“Unslut”-Sexual Bullying in Schools

Unknown-1The other day on NPR I listened to an interview with a woman who uses the fictitious name Emily Linden and wrote a wrote a book called “Unslut”. The book is a memoir based on Emily’s diary entries when she was between 6th and 8th grades and it chronicles the sexual bullying and peer pressure she faced growing up. If parents, tweens, teens and educators don’t read the book they should at the very least explore the subject matter and its prevalence with our kids in schools today.

Emily began puberty earlier than most of her peers. She had her period when she was 10 and developed breasts soon after. She says that both boys and girls were fascinated with the physical transformation of her body and she was viewed by many peers who had not yet begun to mature as a sexual anomaly. Emily’s curiosity about herself and the opposite sex heightened too as she continued to progress through puberty. She flirted, developed relationships with the opposite sex and experimented by going to “3rd base”.

It did not take long for Emily to find herself caught up in a vicious cycle of sexual bullying because of her perceived actions and the stigma that was associated with her early sexual development. She quickly found herself being labeled a “tease” and a “slut” by her peers, and for many years she lived with the reputation and the pain that ensued.

Emily explains that at the time she too engaged in the sexual bullying that was so destructive to her. She says that there was a culture of sexual bullying in school that seemed like a norm, that no one was immune from it and many would partake in. There was such a need to identify with a group, in Emily’s case the popular kids, that it made her lose site of who she really was and the values that truly defined her.

This culture exists to this very day and the power of social media, where damaging words or images can be spread in a blink of an eye, makes it even more destructive and dangerous.  What can we do as parents? We have to try to break this collective negative culture where it’s cool to put people down, spread rumors, and define a person or a group by one identifiable word.  The jocks, the nerds, the popular kids, the fast kids, the loners, the druggies. When we peg people by one identifiable word we become immune to the fact that people have many positive attributes that deserve to be explored. What about talking to our kids about developing new relationships and breaking down barriers between groups in an attempt to rid themselves of negative perceptions? In the interview Emily states that the people that you’re hanging your identity on really don’t matter and in her case did not remain her friends as she worked on defining her values.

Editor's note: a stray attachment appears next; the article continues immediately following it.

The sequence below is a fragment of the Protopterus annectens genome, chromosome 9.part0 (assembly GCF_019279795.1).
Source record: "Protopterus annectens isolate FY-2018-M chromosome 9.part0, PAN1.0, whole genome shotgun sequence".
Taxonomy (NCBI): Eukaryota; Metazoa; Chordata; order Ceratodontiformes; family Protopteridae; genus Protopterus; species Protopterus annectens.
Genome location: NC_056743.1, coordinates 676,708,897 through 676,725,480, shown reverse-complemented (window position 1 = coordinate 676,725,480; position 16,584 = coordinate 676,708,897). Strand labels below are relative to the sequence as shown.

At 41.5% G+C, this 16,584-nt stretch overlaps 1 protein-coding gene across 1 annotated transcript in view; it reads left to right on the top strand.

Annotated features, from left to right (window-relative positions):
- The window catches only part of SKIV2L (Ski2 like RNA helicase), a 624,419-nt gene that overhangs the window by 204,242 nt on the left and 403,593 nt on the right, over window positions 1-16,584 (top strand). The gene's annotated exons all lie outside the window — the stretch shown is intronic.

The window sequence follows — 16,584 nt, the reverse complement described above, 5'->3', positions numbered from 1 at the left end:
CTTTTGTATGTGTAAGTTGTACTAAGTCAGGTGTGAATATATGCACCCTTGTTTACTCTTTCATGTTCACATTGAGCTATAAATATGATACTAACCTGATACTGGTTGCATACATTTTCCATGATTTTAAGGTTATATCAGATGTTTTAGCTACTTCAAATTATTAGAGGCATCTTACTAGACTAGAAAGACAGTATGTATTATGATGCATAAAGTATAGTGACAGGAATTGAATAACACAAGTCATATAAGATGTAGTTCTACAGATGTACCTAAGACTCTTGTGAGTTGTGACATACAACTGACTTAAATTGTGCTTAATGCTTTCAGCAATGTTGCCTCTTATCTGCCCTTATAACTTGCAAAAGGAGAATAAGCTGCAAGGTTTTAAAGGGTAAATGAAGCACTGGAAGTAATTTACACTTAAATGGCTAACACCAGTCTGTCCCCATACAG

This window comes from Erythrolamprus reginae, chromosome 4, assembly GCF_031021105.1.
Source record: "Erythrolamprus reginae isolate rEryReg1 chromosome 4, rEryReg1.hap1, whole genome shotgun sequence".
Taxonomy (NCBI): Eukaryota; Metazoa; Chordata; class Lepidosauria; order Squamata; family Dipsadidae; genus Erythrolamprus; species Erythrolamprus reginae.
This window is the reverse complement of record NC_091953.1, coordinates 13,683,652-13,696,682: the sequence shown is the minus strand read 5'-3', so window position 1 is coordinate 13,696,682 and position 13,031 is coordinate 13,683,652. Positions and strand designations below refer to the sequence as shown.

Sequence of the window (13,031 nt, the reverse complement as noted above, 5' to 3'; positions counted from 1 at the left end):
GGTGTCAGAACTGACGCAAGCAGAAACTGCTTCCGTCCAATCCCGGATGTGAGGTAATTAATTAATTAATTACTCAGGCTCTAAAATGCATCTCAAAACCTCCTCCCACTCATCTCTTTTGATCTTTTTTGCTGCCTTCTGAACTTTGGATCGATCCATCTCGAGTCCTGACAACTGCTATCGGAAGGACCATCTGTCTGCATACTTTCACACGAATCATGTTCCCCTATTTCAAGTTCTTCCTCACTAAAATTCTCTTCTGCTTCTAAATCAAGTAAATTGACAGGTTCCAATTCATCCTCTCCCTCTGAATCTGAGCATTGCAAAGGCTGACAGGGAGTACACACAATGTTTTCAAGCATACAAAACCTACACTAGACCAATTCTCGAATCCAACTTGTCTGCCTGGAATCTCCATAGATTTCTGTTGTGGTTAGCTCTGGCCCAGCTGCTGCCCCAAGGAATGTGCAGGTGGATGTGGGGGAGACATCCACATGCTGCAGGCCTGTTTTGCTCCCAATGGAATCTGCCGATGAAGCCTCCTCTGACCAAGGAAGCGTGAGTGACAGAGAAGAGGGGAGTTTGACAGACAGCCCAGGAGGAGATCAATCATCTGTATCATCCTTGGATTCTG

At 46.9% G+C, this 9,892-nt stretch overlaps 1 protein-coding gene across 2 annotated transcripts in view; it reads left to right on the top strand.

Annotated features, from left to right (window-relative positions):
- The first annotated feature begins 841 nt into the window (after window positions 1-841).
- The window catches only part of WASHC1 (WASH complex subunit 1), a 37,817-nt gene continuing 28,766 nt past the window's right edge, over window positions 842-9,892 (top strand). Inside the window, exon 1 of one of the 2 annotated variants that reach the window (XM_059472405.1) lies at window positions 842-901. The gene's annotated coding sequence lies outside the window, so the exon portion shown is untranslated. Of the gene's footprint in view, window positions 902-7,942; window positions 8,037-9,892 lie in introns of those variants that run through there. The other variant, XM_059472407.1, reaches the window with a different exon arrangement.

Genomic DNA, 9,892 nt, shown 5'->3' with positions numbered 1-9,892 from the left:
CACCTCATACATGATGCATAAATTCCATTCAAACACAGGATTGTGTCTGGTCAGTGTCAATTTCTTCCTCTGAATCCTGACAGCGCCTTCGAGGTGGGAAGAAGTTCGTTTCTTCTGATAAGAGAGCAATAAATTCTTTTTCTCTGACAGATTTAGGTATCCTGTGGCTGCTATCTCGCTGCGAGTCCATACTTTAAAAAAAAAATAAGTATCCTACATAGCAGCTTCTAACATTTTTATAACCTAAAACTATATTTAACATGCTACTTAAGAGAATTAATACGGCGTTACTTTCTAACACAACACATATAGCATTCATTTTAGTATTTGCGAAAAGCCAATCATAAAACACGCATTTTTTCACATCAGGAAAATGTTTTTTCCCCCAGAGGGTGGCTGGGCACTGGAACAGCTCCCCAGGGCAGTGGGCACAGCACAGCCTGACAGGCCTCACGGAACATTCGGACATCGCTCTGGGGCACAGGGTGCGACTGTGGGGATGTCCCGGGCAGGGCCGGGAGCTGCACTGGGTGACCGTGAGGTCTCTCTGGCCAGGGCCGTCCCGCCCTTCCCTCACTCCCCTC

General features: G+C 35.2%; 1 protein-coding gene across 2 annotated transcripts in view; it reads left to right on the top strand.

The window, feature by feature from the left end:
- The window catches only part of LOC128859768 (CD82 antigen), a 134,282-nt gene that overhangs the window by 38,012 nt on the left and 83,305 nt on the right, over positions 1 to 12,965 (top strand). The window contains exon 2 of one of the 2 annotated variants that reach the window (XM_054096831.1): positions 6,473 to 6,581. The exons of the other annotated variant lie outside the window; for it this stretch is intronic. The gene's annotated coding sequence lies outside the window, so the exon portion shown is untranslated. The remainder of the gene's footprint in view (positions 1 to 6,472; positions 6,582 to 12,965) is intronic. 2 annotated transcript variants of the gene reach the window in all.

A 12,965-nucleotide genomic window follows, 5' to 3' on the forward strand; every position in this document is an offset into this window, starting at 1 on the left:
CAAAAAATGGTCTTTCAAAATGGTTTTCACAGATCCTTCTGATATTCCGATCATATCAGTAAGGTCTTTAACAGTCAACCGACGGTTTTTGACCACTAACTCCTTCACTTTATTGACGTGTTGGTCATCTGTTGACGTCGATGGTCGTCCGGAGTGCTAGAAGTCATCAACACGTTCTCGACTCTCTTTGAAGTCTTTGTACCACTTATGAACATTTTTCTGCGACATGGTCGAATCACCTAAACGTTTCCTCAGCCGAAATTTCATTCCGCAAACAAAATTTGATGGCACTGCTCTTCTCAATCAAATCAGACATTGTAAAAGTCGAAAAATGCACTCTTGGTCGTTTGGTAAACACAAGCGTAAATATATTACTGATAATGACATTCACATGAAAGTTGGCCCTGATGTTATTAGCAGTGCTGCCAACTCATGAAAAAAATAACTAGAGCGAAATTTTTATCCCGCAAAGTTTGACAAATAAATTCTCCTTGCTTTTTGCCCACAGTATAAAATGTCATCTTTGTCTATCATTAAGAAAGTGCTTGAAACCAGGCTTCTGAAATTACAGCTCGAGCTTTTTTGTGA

We also need to help to teach our kids about positive and respectful ideas of female and male empowerment.  Girls, it does not come in the form of an Instagram picture of yourselves with pouty lips and cleavage showing and boys, you are not empowering yourselves by posting images of yourselves engaged in the latest make out sessions. But when kids seem to be trying to race to the sexual maturity finish line with the Kardashians and the lascivious fictional characters from Gossip Girls in tow, what should we expect?

The reality is that in the middle school years our kids are coming into a new stage of development and exploration that should be expected by parents and doesn’t have to be negative. It’s up to us to empower our kids by helping them to develop a strong value system and the integrity that keeps it in place as they navigate through the sometimes perilous but often rewarding years of puberty.

http://www.unslutproject.com

 

Parent Engagement: A Two-Way Street